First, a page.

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Alex Knight via Popular Science

The Craft of Editing

Editing with Google Docs

Google Docs lends itself well to the types of collaborative work editors often need to do. Here’s how to use it in your editing.

S. David Grover

16 March 2023 | 3-minute read

Google Docs is great software for editors to use because it is popular, powerful, easy to use, and mostly free. It also syncs nicely with Google Drive, making it easy to share edited documents with clients and colleagues.

Most importantly, Google Docs offers great features for collaborative writing and editing. This short article will outline some of the features and explain how to use them.°

Working in the Right Mode

Google Docs offers three modes in which you can work:

Google Docs makes it easy to switch between these modes. Clicking the dropdown button at the far-right end of the editing toolbar allows you to choose the mode you want in an instant:

choosing modes in Google Docs

(Click to enlarge)

The modes can also be switched between by choosing "Mode" in the "View" menu near the top of the screen.

Accepting and Rejecting Suggestions

When you or someone else has made changes to a document in Suggesting Mode, those changes will be highlighted in the text and called out as comments in the margin:

changes in Suggesting Mode

(Click to enlarge)

You can easily accept suggestions by clicking the check mark (or reject them by clicking the X) in the comment box:

When working as part of a group of editors or even with a client/author, this is an easy way to review and resolve other people's work, leaving the document stronger as a result.

Traditionally, when submitting completed work back to a client, editors provide both a clean copy of the edited document (with all the improvements integrated) as well as a marked-up copy (with all the edits identified). That way, the author can either read the clean copy to see the effects of the editing as a whole or go through the marked-up copy and accept and reject individual edits.

In the age of shared Google Drive folders and Dropbox, that method is perhaps growing more and more irrelevant. However, you could still provide both a clean and a marked-up copy to a client using Google Docs by simply making multiple copies of the document. Or you could explain to your client how to use the various modes outlined here and work with just a single document. Or you could invent some other method. Whatever you do, though, you should make it clear to your client to save them any frustration.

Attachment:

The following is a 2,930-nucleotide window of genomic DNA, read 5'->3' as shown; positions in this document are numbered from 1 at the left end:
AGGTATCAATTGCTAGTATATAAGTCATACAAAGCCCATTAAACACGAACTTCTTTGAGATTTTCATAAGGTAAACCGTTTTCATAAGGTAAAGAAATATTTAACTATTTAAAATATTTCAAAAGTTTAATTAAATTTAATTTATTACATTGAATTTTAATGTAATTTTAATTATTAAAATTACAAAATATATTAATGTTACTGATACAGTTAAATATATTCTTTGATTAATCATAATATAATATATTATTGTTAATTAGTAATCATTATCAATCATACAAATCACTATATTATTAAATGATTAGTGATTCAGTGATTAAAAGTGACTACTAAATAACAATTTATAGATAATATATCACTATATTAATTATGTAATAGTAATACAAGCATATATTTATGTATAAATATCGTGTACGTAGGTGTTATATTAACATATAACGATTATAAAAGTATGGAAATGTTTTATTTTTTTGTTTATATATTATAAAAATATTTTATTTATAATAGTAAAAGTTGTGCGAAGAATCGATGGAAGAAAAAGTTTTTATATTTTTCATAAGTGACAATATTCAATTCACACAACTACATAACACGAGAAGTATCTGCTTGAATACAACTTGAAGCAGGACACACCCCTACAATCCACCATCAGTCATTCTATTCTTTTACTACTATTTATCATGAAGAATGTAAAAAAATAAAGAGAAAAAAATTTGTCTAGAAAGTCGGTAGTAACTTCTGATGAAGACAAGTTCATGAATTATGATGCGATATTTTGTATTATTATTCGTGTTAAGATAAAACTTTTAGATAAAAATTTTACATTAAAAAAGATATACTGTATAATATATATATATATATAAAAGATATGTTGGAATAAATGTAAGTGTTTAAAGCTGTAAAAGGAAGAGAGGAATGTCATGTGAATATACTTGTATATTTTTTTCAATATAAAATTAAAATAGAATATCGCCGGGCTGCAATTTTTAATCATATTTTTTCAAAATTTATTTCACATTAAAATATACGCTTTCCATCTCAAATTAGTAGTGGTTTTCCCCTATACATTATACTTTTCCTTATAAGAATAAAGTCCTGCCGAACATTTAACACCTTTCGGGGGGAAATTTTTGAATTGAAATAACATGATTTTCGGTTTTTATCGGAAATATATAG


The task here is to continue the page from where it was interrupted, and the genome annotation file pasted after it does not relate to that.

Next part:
Commenting on Suggestions

Sometimes you won't want to accept or reject another editor's suggestions but instead engage in a conversation about it—maybe to suggest an alternative edit, or to ask for clarification about why the edit was done, or to praise a particularly good edit.

Google Docs lets you do this easily. Just click on the comment box you want to reply to and a text box will appear. Write your comments in the text box and click the "Reply" button to start a thread attached to the original comment:

commenting on a comment

Adding Additional Comments

Google Docs allows you to add comments in the margins of the text without making any direct edits; this function is perfect for leaving queries for the author or questions for your fellow editors to weigh in on.

To add a comment, highlight any amount of text. You'll then see a button appear in the right margin—click the button to open a comment attached to the highlighted text:

adding comments in Google Docs

The top button adds a comment while the bottom one adds an emoji. (Click to enlarge)

These comments can, like the suggestions comments, be responded to, allowing you to create a threaded discussion among editors or with an author. You'll also see a check mark (but not an X)—if you click it, the comment and all replies will be "resolved" and hidden from view.

resolving a comment

Finding Resolved Edits and Comments

Accepted and rejected edits and resolved comments are hidden from view, but you can still access them if you need to. At the top of the window, next to the blue "Share" button is a comment button, which toggles open a dedicated comments area at the side of the screen.

With the comments area open, you'll see a dropdown selector that allows you to filter which comments you see. The default is "All," but you can choose "Resolved" to see all the comments and suggestions that are currently hidden from view:

finding resolved comments

David Grover is the cofounder of Grover's English and a professor of English at Park University. He earned his doctorate in Technical Communication and Rhetoric from Texas Tech University in 2017.

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